At the same time, we see the rise of Hindu sabhas in various cities in the United Provinces. This built on the pre-existing tradition of campaigning for the protection of cows and the promotion of Nagari, Hindu revivalist causes spearheaded by a variety of well-established local organizations organized in cities across the United Provinces (UP) in the 1900s. Taken over by Madan Mohan Malaviya and his efforts paid off when UP Hindu Sabhas started coordinating with Punjab Hindu Sabha. He even founded the Hindu University Society in 1912, which brought together the local Hindu sabhas, resulting in the founding of Benaras Hindu University in 1915. Ultimately, it was his initiative that the Ambala session of Punjab Hindu was held. Sabha. , a resolution in Haridwar Kumbh, 1915 calling for the establishment of an all-Indian body to represent Hindu interests.
THE ESTABLISHMENT OF THE MAHASABHA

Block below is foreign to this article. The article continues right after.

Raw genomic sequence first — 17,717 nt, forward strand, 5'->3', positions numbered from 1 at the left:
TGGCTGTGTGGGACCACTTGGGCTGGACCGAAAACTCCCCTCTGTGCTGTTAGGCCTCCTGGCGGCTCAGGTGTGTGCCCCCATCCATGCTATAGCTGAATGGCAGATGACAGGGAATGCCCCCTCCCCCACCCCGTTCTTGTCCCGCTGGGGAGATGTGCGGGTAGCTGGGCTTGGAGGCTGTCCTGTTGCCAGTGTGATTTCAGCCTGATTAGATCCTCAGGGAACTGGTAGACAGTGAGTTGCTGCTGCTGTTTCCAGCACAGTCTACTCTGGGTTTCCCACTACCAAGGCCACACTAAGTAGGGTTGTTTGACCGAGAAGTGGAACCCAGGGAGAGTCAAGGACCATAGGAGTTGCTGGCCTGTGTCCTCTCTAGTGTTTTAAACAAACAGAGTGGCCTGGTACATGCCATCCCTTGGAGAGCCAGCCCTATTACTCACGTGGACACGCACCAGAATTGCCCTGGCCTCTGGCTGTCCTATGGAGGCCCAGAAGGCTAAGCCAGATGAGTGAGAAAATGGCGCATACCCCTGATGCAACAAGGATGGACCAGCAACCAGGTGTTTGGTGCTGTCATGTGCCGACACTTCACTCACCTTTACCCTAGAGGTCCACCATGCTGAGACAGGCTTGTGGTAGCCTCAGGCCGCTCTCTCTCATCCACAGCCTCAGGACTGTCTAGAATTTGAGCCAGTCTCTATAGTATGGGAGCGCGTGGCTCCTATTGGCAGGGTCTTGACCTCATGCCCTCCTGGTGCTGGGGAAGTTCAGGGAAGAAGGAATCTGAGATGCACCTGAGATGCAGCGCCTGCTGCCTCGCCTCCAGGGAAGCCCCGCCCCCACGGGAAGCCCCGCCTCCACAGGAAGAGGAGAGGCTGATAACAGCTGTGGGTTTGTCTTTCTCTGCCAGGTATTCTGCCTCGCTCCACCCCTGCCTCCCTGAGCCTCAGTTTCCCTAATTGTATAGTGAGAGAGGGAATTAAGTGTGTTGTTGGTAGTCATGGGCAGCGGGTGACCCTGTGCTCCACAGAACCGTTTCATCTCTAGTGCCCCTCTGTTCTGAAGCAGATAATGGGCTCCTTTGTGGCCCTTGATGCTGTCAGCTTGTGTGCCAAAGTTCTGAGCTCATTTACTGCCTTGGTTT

In accordance with the resolution adopted at the Ambala session of the Punjab Hindu Sabha in April 1915 during the Kumbh at Haridwar, the All India Conference of Hindus was convened where theSarvadeshak-Hindu-Sabha- the All-India Hindu Sabha - was eventually established as an official body. MK Gandhi and Swami Shraddhananda, who were among the speakers at the Kumbh Mela conference, strongly supported the formation of the Hindu Sabha. Maharaja Munindra Chandra Nandi of Kasimbazar was the President of the Conference (4).
All-India Hindu Sabha placed special emphasis on Hindu solidarity and the need for social reform without identifying with "any particular sect or sects in the Hindu community". A reference to "Hindu political interests" is mentioned in the Sabha Constitution, but only marginally in the sixth and final section of the "Objectives". A technical committee adopted a set of rules for the new organization and defined its objectives as follows (5):
- Promote greater "unity and solidarity" among Hindus as "an organic whole".
- Promote education among members of the Hindu community.
- To improve and improve the condition of all classes of the Hindu community.
- Protect and promote Hindu interests “when and where necessary.
- Promote good feelings among Hindus and other communities in India and treat them in a friendly manner and in "loyal cooperation with the government".
- Take measures to promote the "religious, moral, educational, social and political interests" of the community.